Mental Health Medications

Medications can play an important part of a treatment plan. Any information on this site should be discussed with a mental health care provider.

Medicines are usually more effective when combined with psychotherapy. In some cases, medication can reduce symptoms so that other methods of a treatment plan can be more effective. For example, a medication may alleviate some significant symptoms of major depression and then talk therapy can help you change negative patterns of thinking.

Medications may work better for one person than for another. It is difficult to predict exactly who will respond to what medication. Doctors usually review clinical records and see if there is an evidence base for recommending one type of medicine over another. Family history and side effects also come into play when prescribing medication. 

Be persistent until you find the medication or combination of medications that works for you. A few psychiatric medications work quickly and you will see improvements within days, but many work more slowly. You may need to take a medication for several weeks before you see improvement.

If you feel a medication doesn't work, or you are having side effects, consult with a provider to adjust the treatment plan.

Some medications can be prescribed “off-label,” which means they haven’t been approved by the FDA for a given condition. A doctor should justify his thinking in recommending any treatment  as well as be clear about the limits of the research around that medication and if there are any alternate options. 

Medication may be a short-term aid that only needs to be taken for a few months. In other cases, medication may be a long-term, or even life-long, treatment approach. Some people are afraid that taking a medication will change their personality, but most people find that treatment allows them to take charge of their personality and make decisions about treatment and their quality of life.

Knowing the benefits and risks of all treatment decisions is crucial. NAMI has brief summaries of mental health medications provided by the College of Psychiatric and Neurologic Pharmacists. 

Types of Medication

Psychiatric medications work by influencing the brain chemicals regulating emotions and thought patterns. Treatment typically consists of pills or capsules taken daily. A few medications are available as liquids, as injections or as tablets that dissolve in the mouth.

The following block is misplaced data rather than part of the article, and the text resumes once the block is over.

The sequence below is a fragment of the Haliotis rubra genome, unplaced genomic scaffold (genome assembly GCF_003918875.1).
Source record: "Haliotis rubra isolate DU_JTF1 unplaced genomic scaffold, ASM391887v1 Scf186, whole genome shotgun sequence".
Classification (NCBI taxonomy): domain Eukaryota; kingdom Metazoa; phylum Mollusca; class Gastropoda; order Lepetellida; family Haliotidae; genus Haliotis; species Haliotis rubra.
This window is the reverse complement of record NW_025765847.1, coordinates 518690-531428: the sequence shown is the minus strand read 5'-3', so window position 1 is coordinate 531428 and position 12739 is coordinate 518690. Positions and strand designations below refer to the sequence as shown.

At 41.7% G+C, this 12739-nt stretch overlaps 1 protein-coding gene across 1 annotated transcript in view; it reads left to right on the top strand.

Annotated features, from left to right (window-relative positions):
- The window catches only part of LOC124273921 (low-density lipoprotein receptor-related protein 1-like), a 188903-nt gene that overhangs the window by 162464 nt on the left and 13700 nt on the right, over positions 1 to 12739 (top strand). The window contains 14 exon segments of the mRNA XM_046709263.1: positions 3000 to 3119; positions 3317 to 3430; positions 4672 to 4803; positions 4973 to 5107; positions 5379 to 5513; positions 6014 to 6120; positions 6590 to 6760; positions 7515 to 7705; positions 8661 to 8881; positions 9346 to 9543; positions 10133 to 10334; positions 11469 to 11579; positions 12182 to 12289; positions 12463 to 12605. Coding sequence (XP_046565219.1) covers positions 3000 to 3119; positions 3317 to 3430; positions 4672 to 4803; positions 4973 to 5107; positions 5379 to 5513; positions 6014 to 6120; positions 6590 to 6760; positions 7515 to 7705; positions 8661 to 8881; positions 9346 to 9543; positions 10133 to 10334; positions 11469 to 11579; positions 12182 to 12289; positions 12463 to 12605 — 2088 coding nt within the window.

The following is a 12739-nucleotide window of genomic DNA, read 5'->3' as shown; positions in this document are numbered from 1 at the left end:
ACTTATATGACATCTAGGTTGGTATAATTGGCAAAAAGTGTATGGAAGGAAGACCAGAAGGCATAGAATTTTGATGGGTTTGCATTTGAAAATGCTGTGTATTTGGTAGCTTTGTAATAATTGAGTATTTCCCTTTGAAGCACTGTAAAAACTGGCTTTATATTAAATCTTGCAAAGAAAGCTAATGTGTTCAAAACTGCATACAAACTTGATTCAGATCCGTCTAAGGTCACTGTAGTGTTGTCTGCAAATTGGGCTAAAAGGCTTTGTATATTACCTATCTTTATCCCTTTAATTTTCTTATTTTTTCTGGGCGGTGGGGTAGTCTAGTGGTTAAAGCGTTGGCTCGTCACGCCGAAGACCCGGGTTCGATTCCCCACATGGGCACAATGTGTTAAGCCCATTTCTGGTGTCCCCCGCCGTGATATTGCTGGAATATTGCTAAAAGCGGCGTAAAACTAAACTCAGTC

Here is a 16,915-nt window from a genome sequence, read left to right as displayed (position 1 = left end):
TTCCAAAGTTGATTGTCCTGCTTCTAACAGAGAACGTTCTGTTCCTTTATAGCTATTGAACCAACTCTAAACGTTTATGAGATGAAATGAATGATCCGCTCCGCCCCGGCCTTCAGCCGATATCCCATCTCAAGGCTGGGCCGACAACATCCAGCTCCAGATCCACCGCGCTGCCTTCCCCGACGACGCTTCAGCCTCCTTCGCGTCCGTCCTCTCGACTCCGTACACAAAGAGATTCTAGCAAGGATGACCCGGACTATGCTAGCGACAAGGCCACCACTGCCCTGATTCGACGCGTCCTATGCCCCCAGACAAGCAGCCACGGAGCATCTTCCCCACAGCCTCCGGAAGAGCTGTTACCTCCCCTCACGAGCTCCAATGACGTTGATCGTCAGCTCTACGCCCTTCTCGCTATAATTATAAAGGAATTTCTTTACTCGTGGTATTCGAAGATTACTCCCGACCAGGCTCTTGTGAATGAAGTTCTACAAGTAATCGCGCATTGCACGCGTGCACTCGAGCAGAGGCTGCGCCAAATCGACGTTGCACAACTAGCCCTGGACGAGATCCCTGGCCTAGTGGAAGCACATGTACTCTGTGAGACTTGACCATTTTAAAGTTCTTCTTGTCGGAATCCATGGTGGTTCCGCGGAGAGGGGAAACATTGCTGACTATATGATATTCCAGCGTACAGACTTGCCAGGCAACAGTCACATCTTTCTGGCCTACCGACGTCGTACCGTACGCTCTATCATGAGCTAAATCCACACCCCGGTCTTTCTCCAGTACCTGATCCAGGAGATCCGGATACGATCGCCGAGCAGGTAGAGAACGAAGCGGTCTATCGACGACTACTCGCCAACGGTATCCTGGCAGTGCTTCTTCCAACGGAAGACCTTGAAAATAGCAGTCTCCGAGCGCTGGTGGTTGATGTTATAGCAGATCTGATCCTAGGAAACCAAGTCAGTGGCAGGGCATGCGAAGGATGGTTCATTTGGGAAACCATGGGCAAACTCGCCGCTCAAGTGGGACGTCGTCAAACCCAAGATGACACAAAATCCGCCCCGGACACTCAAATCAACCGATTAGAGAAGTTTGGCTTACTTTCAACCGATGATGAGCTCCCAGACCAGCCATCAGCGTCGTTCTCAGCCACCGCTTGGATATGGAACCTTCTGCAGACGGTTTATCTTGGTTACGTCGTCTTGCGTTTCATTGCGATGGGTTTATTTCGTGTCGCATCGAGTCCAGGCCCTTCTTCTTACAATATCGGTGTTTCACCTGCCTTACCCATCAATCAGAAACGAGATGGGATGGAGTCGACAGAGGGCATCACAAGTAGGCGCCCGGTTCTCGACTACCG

For most medications, your provider will start at a low dose and slowly increase dosages to therapeutic levels. Following these instructions will reduce side effects and discomfort.

Whenever stopping a medication, it's necessary to work with a doctor to taper off the dosage while brain chemicals get used to the change. Stopping medication abruptly can result in uncomfortable side effects.

Medications for mental illness fall into the following categories.

Antipsychotics

These medications reduce or eliminate the symptoms of psychosis (delusions and hallucinations) by impacting the brain chemical called dopamine. Antipsychotics play an important role in treating schizophrenia and schizoaffective disorder.

Newer, or second-generation or atypical, antipsychotics can also treat acute mania, bipolar disorder and treatment-resistant depression. The antipsychotics developed in the middle of the 20th century are often referred to as first-generation or typical antipsychotics. 

The main difference between the two types of antipsychotics are the areas of the brain that they affect and their side effects. First-generation antipsychotics are more likely to cause movement disorders and second-generation antipsychotics are more likely to result in weight gain. The important thing is to find the medication that works best for you.